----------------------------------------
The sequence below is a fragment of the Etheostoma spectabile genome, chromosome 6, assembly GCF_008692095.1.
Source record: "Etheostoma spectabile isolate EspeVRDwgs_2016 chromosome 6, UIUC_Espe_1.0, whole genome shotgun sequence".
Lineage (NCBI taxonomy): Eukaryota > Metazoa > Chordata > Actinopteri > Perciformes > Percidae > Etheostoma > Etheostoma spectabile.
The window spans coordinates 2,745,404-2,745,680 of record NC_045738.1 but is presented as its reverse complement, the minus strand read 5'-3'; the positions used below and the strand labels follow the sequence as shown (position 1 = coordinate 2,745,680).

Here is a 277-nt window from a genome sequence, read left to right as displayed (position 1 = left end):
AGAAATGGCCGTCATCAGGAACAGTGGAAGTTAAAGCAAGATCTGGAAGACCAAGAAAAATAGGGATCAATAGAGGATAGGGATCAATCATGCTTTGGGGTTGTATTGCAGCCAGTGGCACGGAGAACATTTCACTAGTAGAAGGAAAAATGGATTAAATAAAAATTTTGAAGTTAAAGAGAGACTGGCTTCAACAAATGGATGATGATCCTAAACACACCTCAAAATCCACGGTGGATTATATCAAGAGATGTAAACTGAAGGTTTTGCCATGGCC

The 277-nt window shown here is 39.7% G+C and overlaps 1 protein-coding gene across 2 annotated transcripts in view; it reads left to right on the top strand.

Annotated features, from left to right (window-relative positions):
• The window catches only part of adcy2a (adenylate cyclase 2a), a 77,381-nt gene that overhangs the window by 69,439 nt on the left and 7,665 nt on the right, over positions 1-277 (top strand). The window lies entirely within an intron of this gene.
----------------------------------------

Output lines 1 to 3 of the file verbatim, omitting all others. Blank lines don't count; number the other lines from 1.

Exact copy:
The sequence below is a fragment of the Etheostoma spectabile genome, chromosome 6, assembly GCF_008692095.1.
Source record: "Etheostoma spectabile isolate EspeVRDwgs_2016 chromosome 6, UIUC_Espe_1.0, whole genome shotgun sequence".
Lineage (NCBI taxonomy): Eukaryota > Metazoa > Chordata > Actinopteri > Perciformes > Percidae > Etheostoma > Etheostoma spectabile.